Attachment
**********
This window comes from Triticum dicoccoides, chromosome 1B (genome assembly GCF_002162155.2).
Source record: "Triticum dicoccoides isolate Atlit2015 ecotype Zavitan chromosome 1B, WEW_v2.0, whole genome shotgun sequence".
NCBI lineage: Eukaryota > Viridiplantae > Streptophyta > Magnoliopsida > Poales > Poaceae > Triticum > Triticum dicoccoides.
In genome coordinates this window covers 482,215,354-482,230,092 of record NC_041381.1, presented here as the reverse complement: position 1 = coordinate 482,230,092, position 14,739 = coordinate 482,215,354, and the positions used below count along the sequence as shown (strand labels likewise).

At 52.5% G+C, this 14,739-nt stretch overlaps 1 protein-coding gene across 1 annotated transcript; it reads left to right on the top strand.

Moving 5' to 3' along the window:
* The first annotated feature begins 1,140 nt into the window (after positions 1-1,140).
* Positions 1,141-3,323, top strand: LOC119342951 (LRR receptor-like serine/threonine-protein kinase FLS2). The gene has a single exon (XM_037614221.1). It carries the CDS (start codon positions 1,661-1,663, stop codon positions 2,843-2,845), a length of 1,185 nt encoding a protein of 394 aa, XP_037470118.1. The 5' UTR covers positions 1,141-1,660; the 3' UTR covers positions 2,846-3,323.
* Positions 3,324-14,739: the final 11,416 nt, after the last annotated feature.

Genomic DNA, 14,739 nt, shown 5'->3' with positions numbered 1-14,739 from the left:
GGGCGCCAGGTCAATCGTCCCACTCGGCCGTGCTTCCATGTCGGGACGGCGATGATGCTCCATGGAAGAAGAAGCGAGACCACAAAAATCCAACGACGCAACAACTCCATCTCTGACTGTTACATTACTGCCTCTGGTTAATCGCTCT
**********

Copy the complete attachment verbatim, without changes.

This window comes from Triticum dicoccoides, chromosome 1B (genome assembly GCF_002162155.2).
Source record: "Triticum dicoccoides isolate Atlit2015 ecotype Zavitan chromosome 1B, WEW_v2.0, whole genome shotgun sequence".
NCBI lineage: Eukaryota > Viridiplantae > Streptophyta > Magnoliopsida > Poales > Poaceae > Triticum > Triticum dicoccoides.
In genome coordinates this window covers 482,215,354-482,230,092 of record NC_041381.1, presented here as the reverse complement: position 1 = coordinate 482,230,092, position 14,739 = coordinate 482,215,354, and the positions used below count along the sequence as shown (strand labels likewise).

At 52.5% G+C, this 14,739-nt stretch overlaps 1 protein-coding gene across 1 annotated transcript; it reads left to right on the top strand.

Moving 5' to 3' along the window:
* The first annotated feature begins 1,140 nt into the window (after positions 1-1,140).
* Positions 1,141-3,323, top strand: LOC119342951 (LRR receptor-like serine/threonine-protein kinase FLS2). The gene has a single exon (XM_037614221.1). It carries the CDS (start codon positions 1,661-1,663, stop codon positions 2,843-2,845), a length of 1,185 nt encoding a protein of 394 aa, XP_037470118.1. The 5' UTR covers positions 1,141-1,660; the 3' UTR covers positions 2,846-3,323.
* Positions 3,324-14,739: the final 11,416 nt, after the last annotated feature.

Genomic DNA, 14,739 nt, shown 5'->3' with positions numbered 1-14,739 from the left:
GGGCGCCAGGTCAATCGTCCCACTCGGCCGTGCTTCCATGTCGGGACGGCGATGATGCTCCATGGAAGAAGAAGCGAGACCACAAAAATCCAACGACGCAACAACTCCATCTCTGACTGTTACATTACTGCCTCTGGTTAATCGCTCT